Astoria, NY, City Councilman Peter Vallone, Jr., is in the news. His letter to the Brooklyn Museum, threatening to cut off the city’s $9 million funding, is believed to have been a factor in the museum’s decision to drop the MOCA-organized “Art in the Streets.” Vallone’s role isn’t coincidental. He has made a career as a graffiti hawk. Brooklyn director Arnold Lehman must have known that Vallone—also known as God’s gift to NY bloggers—isn’t a man to back down, once he gets hold of an issue.
• Vallone on the 2006 sentencing of Queens tagger Kiko: “This punk can scribble all the graffiti he wants — on the inside of his jail cell.”
• Vallone wrote New York’s law criminalizing the possession of Magic Markers by anyone under the age of 21.
• One thing Vallone hates as much as graffiti: pit bulls. He likewise connects the breed to gangs and said the city should ban pit bulls “before another child’s face is ripped off.” Vallone himself owns a Bichon Frise, “Gus Gus”—named after one of the mice in Cinderella.
• Vallone wrote a complicated dog leash law, “possibly the worst written law in the history of the City of New York,” that arguably makes it a crime to tie up a dog at a picnic.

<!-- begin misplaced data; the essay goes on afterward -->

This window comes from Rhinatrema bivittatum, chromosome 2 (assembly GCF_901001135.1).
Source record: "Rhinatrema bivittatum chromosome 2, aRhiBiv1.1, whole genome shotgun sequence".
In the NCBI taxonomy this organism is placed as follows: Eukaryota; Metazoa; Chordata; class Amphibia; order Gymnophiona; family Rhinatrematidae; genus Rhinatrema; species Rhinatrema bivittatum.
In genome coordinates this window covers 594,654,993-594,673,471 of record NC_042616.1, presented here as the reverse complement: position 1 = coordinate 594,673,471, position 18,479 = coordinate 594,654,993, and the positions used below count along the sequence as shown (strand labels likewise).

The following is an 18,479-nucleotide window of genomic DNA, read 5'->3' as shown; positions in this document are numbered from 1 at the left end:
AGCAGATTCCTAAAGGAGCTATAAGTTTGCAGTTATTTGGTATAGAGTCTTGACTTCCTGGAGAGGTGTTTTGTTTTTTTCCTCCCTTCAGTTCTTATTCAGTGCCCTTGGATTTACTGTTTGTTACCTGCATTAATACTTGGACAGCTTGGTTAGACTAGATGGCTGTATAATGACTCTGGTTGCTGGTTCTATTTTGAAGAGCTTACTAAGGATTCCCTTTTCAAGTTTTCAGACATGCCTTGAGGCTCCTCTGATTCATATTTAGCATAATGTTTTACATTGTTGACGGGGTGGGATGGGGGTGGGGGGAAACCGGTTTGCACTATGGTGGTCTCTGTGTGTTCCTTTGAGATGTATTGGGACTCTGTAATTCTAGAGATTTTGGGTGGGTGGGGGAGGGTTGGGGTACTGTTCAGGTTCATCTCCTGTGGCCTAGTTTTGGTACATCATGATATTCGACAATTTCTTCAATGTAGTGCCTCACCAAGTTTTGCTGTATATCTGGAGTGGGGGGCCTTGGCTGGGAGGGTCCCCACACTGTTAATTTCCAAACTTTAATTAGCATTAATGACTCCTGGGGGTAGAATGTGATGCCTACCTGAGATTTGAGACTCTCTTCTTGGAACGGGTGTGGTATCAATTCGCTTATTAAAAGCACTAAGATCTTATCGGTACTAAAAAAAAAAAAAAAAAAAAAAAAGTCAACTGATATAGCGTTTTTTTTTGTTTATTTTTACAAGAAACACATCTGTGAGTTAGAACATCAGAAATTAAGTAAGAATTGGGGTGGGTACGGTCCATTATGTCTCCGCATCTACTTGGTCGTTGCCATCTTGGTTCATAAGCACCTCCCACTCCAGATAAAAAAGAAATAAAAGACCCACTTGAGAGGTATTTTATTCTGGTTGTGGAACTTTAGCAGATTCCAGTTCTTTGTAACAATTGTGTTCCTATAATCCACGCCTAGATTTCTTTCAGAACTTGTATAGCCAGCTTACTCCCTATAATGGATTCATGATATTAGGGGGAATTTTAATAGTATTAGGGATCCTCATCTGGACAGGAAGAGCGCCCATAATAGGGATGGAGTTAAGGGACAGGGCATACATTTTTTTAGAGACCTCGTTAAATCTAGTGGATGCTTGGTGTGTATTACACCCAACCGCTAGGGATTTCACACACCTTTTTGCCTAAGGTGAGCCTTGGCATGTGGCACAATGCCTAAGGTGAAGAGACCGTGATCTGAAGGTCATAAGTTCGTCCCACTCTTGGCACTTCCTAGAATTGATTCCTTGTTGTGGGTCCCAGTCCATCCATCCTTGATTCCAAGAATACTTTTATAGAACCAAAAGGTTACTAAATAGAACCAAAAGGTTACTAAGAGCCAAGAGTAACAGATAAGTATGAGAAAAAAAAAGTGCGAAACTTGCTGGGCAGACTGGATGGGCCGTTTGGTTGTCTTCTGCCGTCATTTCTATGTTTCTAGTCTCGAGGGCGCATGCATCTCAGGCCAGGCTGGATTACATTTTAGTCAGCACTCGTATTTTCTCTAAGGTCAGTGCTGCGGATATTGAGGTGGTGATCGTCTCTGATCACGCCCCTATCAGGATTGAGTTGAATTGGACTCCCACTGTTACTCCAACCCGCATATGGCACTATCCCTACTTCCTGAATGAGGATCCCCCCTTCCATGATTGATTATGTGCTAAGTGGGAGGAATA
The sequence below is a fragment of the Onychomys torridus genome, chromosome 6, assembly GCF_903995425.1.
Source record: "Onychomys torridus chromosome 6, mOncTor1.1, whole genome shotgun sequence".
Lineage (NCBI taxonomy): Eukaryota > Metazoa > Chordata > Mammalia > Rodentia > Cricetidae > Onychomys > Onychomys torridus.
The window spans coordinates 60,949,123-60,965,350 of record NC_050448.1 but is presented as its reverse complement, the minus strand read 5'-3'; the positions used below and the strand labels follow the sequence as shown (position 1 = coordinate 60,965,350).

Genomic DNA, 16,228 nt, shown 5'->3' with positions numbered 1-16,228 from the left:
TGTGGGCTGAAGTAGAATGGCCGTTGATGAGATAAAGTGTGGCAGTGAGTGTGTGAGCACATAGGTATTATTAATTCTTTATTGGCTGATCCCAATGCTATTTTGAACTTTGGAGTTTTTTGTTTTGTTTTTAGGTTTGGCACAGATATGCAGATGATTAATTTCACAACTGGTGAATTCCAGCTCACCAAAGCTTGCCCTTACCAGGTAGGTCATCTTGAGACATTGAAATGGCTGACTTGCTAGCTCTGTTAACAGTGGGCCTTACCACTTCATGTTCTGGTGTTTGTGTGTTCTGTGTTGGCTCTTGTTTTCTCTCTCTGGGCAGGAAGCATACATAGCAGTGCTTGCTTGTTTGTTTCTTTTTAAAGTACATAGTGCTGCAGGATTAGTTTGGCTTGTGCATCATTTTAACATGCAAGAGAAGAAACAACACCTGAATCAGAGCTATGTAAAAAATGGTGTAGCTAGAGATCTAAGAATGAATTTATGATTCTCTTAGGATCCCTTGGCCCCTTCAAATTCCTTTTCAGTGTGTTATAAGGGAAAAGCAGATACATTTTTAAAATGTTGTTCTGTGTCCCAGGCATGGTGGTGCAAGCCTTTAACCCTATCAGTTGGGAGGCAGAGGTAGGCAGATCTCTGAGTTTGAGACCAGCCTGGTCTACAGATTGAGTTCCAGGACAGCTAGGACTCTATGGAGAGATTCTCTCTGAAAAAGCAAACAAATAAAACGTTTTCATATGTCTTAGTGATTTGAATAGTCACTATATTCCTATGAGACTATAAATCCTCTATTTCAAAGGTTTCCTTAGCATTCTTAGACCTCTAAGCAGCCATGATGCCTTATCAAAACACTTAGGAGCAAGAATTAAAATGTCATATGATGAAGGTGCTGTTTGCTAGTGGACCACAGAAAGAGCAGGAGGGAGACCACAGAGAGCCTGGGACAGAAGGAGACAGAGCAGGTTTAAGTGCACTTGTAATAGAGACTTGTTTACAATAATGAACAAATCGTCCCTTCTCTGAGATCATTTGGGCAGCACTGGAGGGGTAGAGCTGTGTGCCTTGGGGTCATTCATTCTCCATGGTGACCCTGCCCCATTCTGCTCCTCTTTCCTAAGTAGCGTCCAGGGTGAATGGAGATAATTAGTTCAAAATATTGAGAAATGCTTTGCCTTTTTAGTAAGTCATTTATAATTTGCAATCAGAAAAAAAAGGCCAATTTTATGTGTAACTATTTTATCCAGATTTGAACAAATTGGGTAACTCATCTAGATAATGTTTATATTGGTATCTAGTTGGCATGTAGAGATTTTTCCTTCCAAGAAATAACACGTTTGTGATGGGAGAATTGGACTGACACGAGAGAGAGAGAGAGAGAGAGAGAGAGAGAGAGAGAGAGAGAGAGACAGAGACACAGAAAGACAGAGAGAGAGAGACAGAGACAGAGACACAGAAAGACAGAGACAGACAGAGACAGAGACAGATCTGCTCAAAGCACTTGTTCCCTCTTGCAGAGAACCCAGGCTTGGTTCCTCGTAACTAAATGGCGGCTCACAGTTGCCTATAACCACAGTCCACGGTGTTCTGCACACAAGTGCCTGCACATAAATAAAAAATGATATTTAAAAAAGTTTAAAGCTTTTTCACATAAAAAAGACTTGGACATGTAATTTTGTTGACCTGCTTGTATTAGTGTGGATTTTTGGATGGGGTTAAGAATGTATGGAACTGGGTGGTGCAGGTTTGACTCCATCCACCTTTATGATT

• Vallone is also a water fluoridation hawk. In December he was planning to introduce a bill to remove fluoride from New York City’s water: “This is forced medication by the government. What’s next? They decide we’re depressed and add Prozac to our drinking water?”
I don’t mean to trivialize Vallone’s issues. Graffiti is a big problem, and pit bull attacks are a big problem. (Fluoridation, not so much.) We want our leaders to be able to look at the big picture — in this case, a ground-breaking art exhibit of particular resonance to New York — and to distinguish the important from the trivial, the rational concerns from the paranoid. Otherwise… (via Gothamist and Stanley Kubrick)
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